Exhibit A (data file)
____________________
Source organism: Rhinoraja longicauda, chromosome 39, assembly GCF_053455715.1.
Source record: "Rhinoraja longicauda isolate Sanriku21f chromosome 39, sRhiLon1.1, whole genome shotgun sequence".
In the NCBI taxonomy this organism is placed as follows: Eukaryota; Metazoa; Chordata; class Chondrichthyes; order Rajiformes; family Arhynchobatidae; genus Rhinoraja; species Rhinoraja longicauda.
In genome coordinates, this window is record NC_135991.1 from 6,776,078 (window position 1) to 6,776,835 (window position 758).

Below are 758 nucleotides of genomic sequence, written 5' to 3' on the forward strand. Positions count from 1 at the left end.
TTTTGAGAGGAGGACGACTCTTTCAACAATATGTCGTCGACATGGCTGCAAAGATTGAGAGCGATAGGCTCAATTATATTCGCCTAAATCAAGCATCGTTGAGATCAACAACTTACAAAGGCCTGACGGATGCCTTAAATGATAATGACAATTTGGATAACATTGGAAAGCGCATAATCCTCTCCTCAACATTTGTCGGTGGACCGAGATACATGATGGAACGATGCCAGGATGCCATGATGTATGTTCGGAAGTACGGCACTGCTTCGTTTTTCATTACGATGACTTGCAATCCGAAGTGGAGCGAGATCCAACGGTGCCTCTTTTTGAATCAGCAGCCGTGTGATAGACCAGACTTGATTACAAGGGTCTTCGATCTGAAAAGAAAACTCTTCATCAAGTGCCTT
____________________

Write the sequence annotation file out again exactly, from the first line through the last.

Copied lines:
Source organism: Rhinoraja longicauda, chromosome 39, assembly GCF_053455715.1.
Source record: "Rhinoraja longicauda isolate Sanriku21f chromosome 39, sRhiLon1.1, whole genome shotgun sequence".
In the NCBI taxonomy this organism is placed as follows: Eukaryota; Metazoa; Chordata; class Chondrichthyes; order Rajiformes; family Arhynchobatidae; genus Rhinoraja; species Rhinoraja longicauda.
In genome coordinates, this window is record NC_135991.1 from 6,776,078 (window position 1) to 6,776,835 (window position 758).

Below are 758 nucleotides of genomic sequence, written 5' to 3' on the forward strand. Positions count from 1 at the left end.
TTTTGAGAGGAGGACGACTCTTTCAACAATATGTCGTCGACATGGCTGCAAAGATTGAGAGCGATAGGCTCAATTATATTCGCCTAAATCAAGCATCGTTGAGATCAACAACTTACAAAGGCCTGACGGATGCCTTAAATGATAATGACAATTTGGATAACATTGGAAAGCGCATAATCCTCTCCTCAACATTTGTCGGTGGACCGAGATACATGATGGAACGATGCCAGGATGCCATGATGTATGTTCGGAAGTACGGCACTGCTTCGTTTTTCATTACGATGACTTGCAATCCGAAGTGGAGCGAGATCCAACGGTGCCTCTTTTTGAATCAGCAGCCGTGTGATAGACCAGACTTGATTACAAGGGTCTTCGATCTGAAAAGAAAACTCTTCATCAAGTGCCTT